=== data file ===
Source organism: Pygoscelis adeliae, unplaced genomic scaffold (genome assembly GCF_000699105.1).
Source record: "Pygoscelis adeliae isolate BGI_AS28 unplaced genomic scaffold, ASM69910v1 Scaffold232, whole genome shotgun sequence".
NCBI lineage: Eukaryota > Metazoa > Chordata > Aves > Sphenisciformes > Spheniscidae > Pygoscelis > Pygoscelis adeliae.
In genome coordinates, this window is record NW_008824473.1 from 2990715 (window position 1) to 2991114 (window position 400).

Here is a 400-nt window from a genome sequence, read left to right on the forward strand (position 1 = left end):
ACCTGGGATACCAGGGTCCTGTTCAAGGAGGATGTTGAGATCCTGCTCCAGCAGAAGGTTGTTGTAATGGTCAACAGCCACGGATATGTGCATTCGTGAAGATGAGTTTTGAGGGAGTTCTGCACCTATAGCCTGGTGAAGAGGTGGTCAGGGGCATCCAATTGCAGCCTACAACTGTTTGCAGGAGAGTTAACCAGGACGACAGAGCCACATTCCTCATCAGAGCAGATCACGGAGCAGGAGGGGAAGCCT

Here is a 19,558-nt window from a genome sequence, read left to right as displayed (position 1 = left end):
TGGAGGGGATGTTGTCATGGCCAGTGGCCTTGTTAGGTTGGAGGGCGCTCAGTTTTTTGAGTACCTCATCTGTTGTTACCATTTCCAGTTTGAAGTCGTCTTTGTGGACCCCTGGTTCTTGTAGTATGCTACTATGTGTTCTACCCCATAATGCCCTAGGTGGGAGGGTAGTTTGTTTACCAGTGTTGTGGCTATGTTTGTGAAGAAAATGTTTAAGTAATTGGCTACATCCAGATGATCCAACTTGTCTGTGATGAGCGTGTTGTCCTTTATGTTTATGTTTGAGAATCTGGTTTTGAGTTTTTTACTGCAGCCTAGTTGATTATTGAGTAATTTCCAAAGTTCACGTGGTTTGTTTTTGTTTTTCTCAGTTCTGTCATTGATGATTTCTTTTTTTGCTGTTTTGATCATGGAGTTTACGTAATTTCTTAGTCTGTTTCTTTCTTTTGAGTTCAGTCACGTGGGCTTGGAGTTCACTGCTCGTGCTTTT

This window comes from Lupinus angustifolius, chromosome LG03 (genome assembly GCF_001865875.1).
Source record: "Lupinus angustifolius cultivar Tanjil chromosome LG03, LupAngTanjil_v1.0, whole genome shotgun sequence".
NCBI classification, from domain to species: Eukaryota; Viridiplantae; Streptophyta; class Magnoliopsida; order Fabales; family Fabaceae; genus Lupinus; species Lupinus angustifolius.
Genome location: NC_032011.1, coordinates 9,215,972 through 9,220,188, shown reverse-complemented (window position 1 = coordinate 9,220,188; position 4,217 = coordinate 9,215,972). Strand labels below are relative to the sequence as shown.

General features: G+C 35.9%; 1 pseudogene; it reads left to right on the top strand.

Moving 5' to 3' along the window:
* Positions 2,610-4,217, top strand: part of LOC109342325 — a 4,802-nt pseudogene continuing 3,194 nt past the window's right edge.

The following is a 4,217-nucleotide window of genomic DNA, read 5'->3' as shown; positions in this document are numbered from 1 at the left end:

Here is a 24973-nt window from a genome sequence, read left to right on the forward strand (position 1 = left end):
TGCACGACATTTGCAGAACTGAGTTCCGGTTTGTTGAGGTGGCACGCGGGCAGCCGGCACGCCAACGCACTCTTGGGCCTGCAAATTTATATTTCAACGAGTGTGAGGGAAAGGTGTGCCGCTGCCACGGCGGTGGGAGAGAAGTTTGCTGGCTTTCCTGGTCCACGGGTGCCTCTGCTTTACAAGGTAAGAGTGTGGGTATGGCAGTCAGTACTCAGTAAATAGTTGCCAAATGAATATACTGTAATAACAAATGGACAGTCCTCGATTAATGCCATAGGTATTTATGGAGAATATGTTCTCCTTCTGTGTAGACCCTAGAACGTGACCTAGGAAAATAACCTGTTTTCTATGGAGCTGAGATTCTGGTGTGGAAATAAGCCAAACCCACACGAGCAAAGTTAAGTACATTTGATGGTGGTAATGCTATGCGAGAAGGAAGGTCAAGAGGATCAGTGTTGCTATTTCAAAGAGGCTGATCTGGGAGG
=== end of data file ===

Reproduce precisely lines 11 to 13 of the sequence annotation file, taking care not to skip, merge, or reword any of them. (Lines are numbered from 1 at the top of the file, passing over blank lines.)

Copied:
NCBI classification, from domain to species: Eukaryota; Viridiplantae; Streptophyta; class Magnoliopsida; order Fabales; family Fabaceae; genus Lupinus; species Lupinus angustifolius.
Genome location: NC_032011.1, coordinates 9,215,972 through 9,220,188, shown reverse-complemented (window position 1 = coordinate 9,220,188; position 4,217 = coordinate 9,215,972). Strand labels below are relative to the sequence as shown.

General features: G+C 35.9%; 1 pseudogene; it reads left to right on the top strand.